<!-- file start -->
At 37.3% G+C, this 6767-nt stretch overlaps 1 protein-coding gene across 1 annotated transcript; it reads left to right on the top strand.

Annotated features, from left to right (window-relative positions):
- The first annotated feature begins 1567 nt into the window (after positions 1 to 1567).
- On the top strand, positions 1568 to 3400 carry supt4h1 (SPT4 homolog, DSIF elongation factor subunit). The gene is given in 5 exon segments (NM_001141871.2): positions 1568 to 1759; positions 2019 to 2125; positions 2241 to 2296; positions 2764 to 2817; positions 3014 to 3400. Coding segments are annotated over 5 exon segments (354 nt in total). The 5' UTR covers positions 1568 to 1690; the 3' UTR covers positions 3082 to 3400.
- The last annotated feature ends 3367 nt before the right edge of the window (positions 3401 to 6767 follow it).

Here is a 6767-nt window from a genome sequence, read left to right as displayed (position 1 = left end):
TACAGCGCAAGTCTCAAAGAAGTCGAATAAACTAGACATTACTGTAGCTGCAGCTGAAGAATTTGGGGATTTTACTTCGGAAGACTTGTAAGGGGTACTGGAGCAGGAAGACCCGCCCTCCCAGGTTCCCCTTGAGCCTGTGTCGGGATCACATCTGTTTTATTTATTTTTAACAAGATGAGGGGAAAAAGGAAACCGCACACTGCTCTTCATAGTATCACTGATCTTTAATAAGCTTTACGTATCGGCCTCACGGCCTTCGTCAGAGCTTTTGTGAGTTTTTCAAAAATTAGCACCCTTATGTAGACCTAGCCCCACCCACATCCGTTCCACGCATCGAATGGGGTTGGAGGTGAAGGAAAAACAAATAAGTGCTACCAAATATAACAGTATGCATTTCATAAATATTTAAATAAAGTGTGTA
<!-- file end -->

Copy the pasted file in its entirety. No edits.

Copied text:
At 37.3% G+C, this 6767-nt stretch overlaps 1 protein-coding gene across 1 annotated transcript; it reads left to right on the top strand.

Annotated features, from left to right (window-relative positions):
- The first annotated feature begins 1567 nt into the window (after positions 1 to 1567).
- On the top strand, positions 1568 to 3400 carry supt4h1 (SPT4 homolog, DSIF elongation factor subunit). The gene is given in 5 exon segments (NM_001141871.2): positions 1568 to 1759; positions 2019 to 2125; positions 2241 to 2296; positions 2764 to 2817; positions 3014 to 3400. Coding segments are annotated over 5 exon segments (354 nt in total). The 5' UTR covers positions 1568 to 1690; the 3' UTR covers positions 3082 to 3400.
- The last annotated feature ends 3367 nt before the right edge of the window (positions 3401 to 6767 follow it).

Here is a 6767-nt window from a genome sequence, read left to right as displayed (position 1 = left end):
TACAGCGCAAGTCTCAAAGAAGTCGAATAAACTAGACATTACTGTAGCTGCAGCTGAAGAATTTGGGGATTTTACTTCGGAAGACTTGTAAGGGGTACTGGAGCAGGAAGACCCGCCCTCCCAGGTTCCCCTTGAGCCTGTGTCGGGATCACATCTGTTTTATTTATTTTTAACAAGATGAGGGGAAAAAGGAAACCGCACACTGCTCTTCATAGTATCACTGATCTTTAATAAGCTTTACGTATCGGCCTCACGGCCTTCGTCAGAGCTTTTGTGAGTTTTTCAAAAATTAGCACCCTTATGTAGACCTAGCCCCACCCACATCCGTTCCACGCATCGAATGGGGTTGGAGGTGAAGGAAAAACAAATAAGTGCTACCAAATATAACAGTATGCATTTCATAAATATTTAAATAAAGTGTGTA